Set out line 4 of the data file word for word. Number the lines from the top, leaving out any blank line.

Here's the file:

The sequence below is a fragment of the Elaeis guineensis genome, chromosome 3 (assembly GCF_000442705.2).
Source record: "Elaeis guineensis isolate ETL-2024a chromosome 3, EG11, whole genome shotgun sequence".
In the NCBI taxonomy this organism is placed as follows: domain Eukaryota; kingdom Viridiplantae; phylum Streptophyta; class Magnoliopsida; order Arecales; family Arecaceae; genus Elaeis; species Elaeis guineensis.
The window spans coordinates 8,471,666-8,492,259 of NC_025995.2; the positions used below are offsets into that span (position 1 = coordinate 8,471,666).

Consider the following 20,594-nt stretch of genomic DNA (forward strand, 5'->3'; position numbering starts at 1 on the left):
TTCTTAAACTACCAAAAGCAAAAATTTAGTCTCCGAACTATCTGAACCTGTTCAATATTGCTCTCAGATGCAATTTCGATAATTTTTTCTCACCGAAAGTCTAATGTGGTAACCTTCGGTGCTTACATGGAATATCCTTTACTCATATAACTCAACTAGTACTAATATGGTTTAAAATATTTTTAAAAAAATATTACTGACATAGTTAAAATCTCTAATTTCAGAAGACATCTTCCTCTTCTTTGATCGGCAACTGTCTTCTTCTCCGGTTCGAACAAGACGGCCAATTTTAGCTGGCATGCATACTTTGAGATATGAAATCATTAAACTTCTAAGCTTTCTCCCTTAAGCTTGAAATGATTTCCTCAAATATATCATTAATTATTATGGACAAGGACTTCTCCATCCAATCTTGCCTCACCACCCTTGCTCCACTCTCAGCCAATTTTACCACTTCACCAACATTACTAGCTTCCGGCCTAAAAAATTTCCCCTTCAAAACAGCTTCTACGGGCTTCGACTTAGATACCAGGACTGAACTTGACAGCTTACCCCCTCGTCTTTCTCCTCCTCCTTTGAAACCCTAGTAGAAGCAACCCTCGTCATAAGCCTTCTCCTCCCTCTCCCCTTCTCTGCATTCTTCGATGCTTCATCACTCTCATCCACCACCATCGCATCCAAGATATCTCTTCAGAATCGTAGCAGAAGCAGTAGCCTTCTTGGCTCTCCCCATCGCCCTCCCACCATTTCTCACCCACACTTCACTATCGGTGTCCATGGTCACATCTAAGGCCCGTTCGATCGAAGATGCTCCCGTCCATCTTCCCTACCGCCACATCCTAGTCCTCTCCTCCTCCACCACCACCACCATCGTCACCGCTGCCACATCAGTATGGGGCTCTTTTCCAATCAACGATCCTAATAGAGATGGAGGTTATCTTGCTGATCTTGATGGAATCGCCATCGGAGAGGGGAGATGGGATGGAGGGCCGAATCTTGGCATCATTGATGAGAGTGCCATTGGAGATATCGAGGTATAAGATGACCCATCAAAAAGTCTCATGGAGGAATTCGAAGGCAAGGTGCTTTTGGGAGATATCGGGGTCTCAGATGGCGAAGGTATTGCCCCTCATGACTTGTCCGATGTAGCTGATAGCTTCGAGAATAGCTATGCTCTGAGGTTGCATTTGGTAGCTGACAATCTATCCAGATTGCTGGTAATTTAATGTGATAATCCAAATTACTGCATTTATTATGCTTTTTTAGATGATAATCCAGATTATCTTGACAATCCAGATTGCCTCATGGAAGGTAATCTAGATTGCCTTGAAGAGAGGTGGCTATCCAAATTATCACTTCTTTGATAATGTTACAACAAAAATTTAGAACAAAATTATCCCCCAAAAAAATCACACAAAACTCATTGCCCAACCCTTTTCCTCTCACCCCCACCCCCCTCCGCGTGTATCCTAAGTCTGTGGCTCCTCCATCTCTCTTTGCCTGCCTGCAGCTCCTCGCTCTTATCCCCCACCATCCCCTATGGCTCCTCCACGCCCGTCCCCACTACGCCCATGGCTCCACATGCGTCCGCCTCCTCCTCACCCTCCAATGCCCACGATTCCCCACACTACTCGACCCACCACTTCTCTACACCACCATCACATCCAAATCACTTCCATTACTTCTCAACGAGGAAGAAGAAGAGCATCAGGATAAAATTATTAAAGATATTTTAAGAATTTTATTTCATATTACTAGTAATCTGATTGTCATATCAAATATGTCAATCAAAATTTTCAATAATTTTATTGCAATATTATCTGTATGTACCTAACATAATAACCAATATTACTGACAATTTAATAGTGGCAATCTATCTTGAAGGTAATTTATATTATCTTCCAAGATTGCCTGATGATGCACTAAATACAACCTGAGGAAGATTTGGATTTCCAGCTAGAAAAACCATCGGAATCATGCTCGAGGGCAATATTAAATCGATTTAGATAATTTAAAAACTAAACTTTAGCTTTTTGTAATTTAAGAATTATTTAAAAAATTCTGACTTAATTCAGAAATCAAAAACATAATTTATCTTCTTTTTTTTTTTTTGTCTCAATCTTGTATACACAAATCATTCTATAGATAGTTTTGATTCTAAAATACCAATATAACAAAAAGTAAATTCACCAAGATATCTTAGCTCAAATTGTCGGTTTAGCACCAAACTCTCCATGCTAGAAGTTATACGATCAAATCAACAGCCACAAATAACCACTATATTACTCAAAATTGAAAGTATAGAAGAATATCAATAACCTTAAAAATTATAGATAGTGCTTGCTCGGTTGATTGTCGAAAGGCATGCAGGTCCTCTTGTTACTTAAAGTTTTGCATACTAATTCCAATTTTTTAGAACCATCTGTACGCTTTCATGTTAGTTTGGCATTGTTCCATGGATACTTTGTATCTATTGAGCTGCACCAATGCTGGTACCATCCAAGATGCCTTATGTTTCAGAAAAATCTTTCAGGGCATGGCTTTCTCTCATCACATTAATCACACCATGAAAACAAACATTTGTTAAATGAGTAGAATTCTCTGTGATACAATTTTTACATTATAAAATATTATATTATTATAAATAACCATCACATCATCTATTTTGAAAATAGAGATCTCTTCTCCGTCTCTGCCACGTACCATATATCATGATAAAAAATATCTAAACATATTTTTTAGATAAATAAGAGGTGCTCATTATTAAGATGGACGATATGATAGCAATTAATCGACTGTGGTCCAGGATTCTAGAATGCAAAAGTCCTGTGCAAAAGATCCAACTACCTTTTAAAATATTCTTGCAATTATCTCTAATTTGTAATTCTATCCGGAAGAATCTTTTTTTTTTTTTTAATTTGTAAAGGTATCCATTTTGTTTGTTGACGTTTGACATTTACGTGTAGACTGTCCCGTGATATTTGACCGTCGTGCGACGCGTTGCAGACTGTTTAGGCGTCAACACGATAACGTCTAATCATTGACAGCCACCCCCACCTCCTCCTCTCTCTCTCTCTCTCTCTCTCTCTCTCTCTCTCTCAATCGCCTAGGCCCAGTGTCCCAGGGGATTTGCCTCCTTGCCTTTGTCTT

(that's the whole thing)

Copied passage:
The window spans coordinates 8,471,666-8,492,259 of NC_025995.2; the positions used below are offsets into that span (position 1 = coordinate 8,471,666).